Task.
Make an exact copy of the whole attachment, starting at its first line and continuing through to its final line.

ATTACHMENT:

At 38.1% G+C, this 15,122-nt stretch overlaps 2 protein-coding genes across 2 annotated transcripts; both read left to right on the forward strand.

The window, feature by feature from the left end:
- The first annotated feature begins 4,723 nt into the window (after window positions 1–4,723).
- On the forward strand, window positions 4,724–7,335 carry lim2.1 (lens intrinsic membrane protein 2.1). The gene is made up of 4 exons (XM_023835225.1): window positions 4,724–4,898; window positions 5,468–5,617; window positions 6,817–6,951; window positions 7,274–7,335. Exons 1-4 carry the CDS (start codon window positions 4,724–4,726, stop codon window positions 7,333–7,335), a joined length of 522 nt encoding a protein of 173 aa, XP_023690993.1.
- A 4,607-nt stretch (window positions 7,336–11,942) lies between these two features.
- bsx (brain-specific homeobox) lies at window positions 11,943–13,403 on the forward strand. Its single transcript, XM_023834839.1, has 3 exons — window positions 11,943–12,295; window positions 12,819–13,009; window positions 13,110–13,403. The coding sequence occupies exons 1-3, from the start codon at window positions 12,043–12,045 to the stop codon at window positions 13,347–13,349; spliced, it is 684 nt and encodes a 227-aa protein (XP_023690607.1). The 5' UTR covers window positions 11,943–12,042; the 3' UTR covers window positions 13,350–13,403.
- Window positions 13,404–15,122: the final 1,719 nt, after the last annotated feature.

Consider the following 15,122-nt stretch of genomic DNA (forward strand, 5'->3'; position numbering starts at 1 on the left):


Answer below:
At 38.1% G+C, this 15,122-nt stretch overlaps 2 protein-coding genes across 2 annotated transcripts; both read left to right on the forward strand.

The window, feature by feature from the left end:
- The first annotated feature begins 4,723 nt into the window (after window positions 1–4,723).
- On the forward strand, window positions 4,724–7,335 carry lim2.1 (lens intrinsic membrane protein 2.1). The gene is made up of 4 exons (XM_023835225.1): window positions 4,724–4,898; window positions 5,468–5,617; window positions 6,817–6,951; window positions 7,274–7,335. Exons 1-4 carry the CDS (start codon window positions 4,724–4,726, stop codon window positions 7,333–7,335), a joined length of 522 nt encoding a protein of 173 aa, XP_023690993.1.
- A 4,607-nt stretch (window positions 7,336–11,942) lies between these two features.
- bsx (brain-specific homeobox) lies at window positions 11,943–13,403 on the forward strand. Its single transcript, XM_023834839.1, has 3 exons — window positions 11,943–12,295; window positions 12,819–13,009; window positions 13,110–13,403. The coding sequence occupies exons 1-3, from the start codon at window positions 12,043–12,045 to the stop codon at window positions 13,347–13,349; spliced, it is 684 nt and encodes a 227-aa protein (XP_023690607.1). The 5' UTR covers window positions 11,943–12,042; the 3' UTR covers window positions 13,350–13,403.
- Window positions 13,404–15,122: the final 1,719 nt, after the last annotated feature.

Consider the following 15,122-nt stretch of genomic DNA (forward strand, 5'->3'; position numbering starts at 1 on the left):